The Wheatstone firm published a prodigious amount of sheet music, mostly of a popular nature but including several interesting collections of glees such as The Naval and Convivial Vocal Harmonist (c1807). It also did an extensive trade as makers of and dealers in musical instruments, especially concertinas.
The firm's fortunes declined during the 20th century, and the concertina business was acquired by Besson & Co. about 1944, that firm being itself taken over by Boosey & Hawkes in 1948. Small-scale production of Wheatstone concertinas was maintained until the mid-1970s, when the name, machinery and stock were sold off to Steve Dickinson, who continued to manufacture instruments under the Wheatstone trade mark.
W.G.Adams: ‘On the Musical Inventions and Discoveries of the Late Sir Charles Wheatstone, F.R.S’, PMA, ii (1875–6), 85–91
R.S.Rockstro: A Treatise on the Construction, the History and the Practice of the Flute (London, 1890, 2/1928/R)
B.Bowers: Sir Charles Wheatstone (London, 1975)
N.Wayne: ‘The Wheatstone English Concertina’, GSJ, xliv (1991), 117–49
(b Washington DC, 24 Feb 1952). American composer and conductor. He studied at Amherst College, the New England Conservatory and Brandeis University (PhD 1984); his principal teachers included Arthur Berger, Harold Shapero and Malcolm Peyton. He pursued further study at the Tanglewood Music Center, the Dartington School (with Peter Maxwell Davies) and privately with Virgil Thomson. In 1975 he co-founded Dinosaur Annex, a chamber ensemble devoted to the performance of contemporary music; he became the group's sole artistic director in 1982. The ensemble has given the US premières of works by composers such as Davies, Judith Weir, Philip Grange and Anthony Powers. In 1989 Wheeler joined the music department at Emerson College, Boston, where he has also worked as a music director in the theatre department. His honours include a Guggenheim Foundation Fellowship (1988–9) and a fellowship from the American Academy of Arts and Letters (1994).
Wheeler's compositions remain tonally grounded, although polychordal harmonies and elements of modified serialism often run through his works. His writing is also characterized by strong rhythms and lucid textures. His vocal works are distinguished by clear, natural text settings, refined expressivity and wit. The dramatic cantata, The Construction of Boston (1988) reveals a sure theatrical sensibility.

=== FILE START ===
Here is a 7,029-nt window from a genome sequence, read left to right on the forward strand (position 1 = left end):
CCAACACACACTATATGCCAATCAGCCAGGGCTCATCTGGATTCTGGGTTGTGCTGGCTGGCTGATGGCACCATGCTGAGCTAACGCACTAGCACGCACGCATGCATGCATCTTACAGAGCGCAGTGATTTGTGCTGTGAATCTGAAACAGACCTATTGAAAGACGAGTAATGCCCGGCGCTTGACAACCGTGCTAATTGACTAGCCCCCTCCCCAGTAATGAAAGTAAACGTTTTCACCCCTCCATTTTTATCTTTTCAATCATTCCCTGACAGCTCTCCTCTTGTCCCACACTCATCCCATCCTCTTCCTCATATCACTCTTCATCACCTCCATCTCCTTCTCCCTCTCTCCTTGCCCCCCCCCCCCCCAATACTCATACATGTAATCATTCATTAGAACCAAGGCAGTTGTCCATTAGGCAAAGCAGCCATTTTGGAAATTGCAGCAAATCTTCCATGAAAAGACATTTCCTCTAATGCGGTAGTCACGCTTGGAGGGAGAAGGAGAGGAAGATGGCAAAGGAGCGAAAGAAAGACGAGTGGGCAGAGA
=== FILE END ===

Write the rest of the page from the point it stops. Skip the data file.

The Construction of Boston (dramatic cant., K. Koch), solo vv, chorus, chbr orch, 1988, rev. 1989 [arr. 2 pfmrs]; Maryushka and Baba Yaga (incid music, C. Korty), 1994
Orch: Northern Lights, sym., 1987; Four Corners, 1990; The Little Dragon (J. O’Callahan), nar, chbr ens, orch, 1991; Louise, the Rhinoceros who was Born to Dance (J. Levy), nar, orch, 1995
Chbr: Pocket Conc., fl, pic cl, cl, b cl, perc, pf, vn, va, vc, 1984, orchd 1985; Sonata, vn, pf, 1984; Night Owl Variations, fl, cl, vc, perc, 1985; Lyric Variations, vn, mar, 1986; Winter Hills, vc, perc, pf, 1987; Brass Qnt, 1989; Sea Surface Full of Clouds, ob, bn, tpt, trbn, perc, pf, vn, db, 1989, rev. 1990; Shadow Bands, vn, va, vc, 1990; Dragon Mountain, vn, va, vc, pf 1992; Village Music, wind qnt, 1993; Str Qt, 1994; Illyrian Rounds, ob, vn, va, vc, 1996; Trio no.2, vn, vc, pf, 1996
Pf: Grey Gardens, 1977; Chanson singeresse, 1978; Flow Chart, 1993; 3 Birthdays and a Portrait, 1996; Artist Proofs, 1998
Arrs.: works by V. Thomson, L. Anderson
Choral: Peter Quince at the Clavier (W. Stevens), SATB/SSA, pf, 1976; A Babe is Born (anon.), SATB, 1979; Peace (H. Vaughan), SATB, pf/org, 1982; Cathedral Psalm (Ps ix), 1986; Cantate, laudate (Ps cxlviii), SATB, opt. children's chorus, orch, 1990; Whiskers and Rhymes (A. Lobel, J. Prelutsky), 5 songs, tr chorus, perc, pf, str, 1991; The Angle of the Sun (cant., Veni Creator Spiritus, M. Van Doren, P. Goodman), Mez, Bar, chorus, orch, 1994; Prayer of St Teresa (St Teresa of Avila), unison tr vv, pf/org, 1996
Solo: Singing to Sleep (anon., R.M. Rilke, R. Jarrell, W.H. Auden), 1984; Wasting the Night (E. St Vincent Millay), S/Mez, pf, 1990; Serenata (M. Van Doren), T, gui, 1991 [arr. Bar, pf, 1993]